In my Masters of Educational Technology program at Michigan State we had the opportunity to host a Maker Faire. We broke up into groups and each group designed a maker “station”. Our group created a human drum kit and it turned out awesome! I want to share a “how-to” for building a human drum kit.
Purpose: The purpose of this activity is to leverage the power of a Makey Makey and Scratch programming to create a set up where one person in a group is a drummer, and each of the other people in the group are part of the drum kit (snare, cymbals, etc.). When the “drummer” touches the hand of the person connected to the snare wire it will complete the circuit causing the snare sound (in Scratch) to play. If you have a person for each part of the drum kit you will then have a fully operational drum set (made of people).
- Makey Makey
- Several Alligator clips and connecting wires
- Conductive thread (This has two uses, first it is sewn into the “drummers” head band, second it extends the connections between the Makey Makey and the parts of the drum kit.)
- Pipe Cleaners (To create the bracelets that parts of the drum kit will wear.)
- Copper Tape (To wrap around the pipe cleaners, so that the wristbands are conductive.)
- A computer with working speakers that is running this Scratch Program
For the set up I will be referencing the diagram below. The blue dotted lines represent conductive thread connected to wristbands (pipe cleaners wrapped in copper tape) which must be touching human skin. The red dotted line is conductive thread connected from the “earth” part of the Makey Makey to a headband. The headband had conductive thread woven into it. The thread must be touching the forehead (skin). With the scratch program running on the computer a person only needs to touch the drummer for that instrument to sound. This completes the circuit which sends the signal to the computer.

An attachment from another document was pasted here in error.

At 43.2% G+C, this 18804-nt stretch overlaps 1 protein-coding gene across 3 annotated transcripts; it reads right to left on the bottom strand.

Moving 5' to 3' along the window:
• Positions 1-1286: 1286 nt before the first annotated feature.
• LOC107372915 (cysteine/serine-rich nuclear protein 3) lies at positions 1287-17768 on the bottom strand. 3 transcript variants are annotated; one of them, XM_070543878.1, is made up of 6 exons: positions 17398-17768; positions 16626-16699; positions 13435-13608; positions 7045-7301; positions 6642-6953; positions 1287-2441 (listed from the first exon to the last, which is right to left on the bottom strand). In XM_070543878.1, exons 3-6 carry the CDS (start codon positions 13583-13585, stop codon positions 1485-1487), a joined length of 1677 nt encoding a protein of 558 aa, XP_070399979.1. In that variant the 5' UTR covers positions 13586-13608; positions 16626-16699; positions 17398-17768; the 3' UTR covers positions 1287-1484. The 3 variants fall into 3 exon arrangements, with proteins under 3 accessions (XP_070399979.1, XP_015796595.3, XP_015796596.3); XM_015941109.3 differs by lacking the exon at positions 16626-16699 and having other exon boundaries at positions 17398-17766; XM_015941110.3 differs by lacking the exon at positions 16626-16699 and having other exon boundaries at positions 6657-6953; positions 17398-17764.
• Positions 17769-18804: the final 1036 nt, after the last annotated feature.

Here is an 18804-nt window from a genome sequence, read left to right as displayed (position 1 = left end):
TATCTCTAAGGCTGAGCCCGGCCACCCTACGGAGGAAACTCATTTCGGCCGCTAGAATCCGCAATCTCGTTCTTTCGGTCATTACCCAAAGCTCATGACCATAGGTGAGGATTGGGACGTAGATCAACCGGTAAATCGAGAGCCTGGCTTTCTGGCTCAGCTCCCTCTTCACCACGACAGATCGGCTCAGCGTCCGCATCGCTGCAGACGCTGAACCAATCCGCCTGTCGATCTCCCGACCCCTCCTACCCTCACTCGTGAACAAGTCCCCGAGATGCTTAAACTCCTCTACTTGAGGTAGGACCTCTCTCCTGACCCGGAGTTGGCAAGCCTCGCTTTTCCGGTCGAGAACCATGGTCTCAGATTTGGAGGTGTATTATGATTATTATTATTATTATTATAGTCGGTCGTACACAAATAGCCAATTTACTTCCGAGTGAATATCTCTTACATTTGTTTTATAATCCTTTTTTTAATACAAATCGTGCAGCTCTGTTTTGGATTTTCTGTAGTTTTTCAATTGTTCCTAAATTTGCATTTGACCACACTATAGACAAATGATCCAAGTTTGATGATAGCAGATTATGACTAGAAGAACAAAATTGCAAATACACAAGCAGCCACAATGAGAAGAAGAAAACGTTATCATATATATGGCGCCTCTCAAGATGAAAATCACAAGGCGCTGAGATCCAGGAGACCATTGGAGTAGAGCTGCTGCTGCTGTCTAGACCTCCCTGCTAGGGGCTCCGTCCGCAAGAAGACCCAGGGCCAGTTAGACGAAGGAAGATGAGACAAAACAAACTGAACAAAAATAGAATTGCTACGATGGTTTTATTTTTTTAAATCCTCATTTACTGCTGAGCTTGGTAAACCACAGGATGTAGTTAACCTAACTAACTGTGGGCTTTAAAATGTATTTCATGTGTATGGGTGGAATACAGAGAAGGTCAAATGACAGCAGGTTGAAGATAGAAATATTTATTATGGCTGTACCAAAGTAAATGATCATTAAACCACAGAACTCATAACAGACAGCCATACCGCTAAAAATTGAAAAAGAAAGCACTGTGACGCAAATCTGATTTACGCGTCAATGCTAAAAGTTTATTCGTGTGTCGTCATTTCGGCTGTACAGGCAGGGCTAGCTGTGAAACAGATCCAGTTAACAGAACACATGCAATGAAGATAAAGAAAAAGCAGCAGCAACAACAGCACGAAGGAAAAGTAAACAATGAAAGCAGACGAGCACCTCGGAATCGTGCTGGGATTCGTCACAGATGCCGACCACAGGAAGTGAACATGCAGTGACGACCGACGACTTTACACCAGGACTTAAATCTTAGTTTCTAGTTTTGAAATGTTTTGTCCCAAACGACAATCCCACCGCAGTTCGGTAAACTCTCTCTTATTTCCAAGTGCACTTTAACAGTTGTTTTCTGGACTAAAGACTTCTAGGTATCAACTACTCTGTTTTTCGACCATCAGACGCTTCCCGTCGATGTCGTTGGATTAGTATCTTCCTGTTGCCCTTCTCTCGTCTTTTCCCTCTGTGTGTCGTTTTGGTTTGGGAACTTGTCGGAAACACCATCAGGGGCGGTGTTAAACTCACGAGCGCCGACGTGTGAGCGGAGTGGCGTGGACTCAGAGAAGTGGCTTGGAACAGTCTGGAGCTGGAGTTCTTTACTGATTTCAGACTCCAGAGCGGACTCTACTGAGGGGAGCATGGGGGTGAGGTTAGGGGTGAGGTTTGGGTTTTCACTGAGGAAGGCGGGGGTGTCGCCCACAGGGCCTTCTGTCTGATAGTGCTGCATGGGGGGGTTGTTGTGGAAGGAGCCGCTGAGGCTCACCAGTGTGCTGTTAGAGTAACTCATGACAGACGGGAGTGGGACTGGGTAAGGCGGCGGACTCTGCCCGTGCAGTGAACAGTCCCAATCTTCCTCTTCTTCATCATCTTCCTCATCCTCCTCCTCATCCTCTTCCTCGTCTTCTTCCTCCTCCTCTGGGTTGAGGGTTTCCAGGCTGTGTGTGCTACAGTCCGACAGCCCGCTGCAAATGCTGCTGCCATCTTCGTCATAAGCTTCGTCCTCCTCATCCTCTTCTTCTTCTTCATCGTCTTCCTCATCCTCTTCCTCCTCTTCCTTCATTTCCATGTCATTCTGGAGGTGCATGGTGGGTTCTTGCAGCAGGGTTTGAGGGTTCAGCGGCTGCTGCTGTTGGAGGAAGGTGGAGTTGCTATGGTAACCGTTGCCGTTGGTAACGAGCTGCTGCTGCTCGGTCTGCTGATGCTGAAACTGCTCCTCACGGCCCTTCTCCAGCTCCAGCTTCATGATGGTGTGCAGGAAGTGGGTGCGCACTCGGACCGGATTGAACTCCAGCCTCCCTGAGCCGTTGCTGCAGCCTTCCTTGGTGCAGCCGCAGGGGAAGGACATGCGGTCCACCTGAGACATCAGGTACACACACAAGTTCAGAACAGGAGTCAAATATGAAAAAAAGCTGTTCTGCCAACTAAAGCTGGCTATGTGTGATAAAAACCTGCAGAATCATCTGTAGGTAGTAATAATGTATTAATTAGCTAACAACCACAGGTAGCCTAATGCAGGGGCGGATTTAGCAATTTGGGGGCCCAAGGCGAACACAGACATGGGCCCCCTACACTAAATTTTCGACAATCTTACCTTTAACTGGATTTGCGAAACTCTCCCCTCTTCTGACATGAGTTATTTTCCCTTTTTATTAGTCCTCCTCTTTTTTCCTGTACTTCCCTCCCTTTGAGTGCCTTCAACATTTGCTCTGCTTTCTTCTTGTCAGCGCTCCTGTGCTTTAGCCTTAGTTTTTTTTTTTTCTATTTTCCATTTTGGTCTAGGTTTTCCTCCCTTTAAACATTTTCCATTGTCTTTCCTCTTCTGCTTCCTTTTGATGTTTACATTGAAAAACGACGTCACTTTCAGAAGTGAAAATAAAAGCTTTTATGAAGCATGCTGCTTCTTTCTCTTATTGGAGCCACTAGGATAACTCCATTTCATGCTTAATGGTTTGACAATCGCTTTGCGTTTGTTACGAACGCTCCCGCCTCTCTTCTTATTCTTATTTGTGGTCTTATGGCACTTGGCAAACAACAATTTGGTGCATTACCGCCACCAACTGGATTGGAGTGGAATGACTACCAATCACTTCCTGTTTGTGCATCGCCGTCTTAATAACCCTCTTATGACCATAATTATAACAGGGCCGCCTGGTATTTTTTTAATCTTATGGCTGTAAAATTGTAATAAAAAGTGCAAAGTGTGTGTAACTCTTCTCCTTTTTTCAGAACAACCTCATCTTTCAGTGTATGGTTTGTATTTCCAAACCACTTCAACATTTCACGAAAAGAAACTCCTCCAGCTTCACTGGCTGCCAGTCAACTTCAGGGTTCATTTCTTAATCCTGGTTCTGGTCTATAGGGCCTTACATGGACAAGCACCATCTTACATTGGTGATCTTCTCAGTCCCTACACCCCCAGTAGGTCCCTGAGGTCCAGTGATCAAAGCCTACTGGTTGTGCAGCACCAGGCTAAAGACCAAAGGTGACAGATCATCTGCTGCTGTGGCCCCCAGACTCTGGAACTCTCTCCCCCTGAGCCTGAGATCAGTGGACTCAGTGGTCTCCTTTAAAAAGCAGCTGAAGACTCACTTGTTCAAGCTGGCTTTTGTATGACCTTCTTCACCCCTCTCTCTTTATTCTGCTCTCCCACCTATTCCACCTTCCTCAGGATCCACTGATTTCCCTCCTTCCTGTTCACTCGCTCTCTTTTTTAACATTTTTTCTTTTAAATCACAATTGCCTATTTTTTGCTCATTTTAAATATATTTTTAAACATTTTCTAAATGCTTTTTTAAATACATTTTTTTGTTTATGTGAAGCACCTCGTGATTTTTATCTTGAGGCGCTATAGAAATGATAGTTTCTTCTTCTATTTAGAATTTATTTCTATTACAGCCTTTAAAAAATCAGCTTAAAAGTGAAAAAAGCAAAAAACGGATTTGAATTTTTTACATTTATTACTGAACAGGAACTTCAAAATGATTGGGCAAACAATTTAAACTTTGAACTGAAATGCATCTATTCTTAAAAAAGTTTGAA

A special note about the kick drum: You can use a wrist band and a person for the kick drum. We found that it worked better if we attached the blue kick drum wire to copper tape on the floor. Then when the drummer touched it with their bare foot they completed the circuit for the kick drum. This allowed for the kick drum to feel more natural. (You could also connect the blue wire to tin foil and wrap it around the person’s shoe if you didn’t want to go barefoot.)
Here are a few suggestions after having been through the project. First, tape down the wires. This keeps them much more organized. Second, make sure there are many points of contact for the headband. Third, make sure no wires are touching the headband wire. This unintentionally completes the circuit. Last, make sure that the copper on the wristbands has a good contact with human skin. Without that you can’t complete the circuit.
Below are a few images and videos of the drum kit in action. If you have any questions at all please leave a comment or tweet me and I’d be happy to point you in the right direction.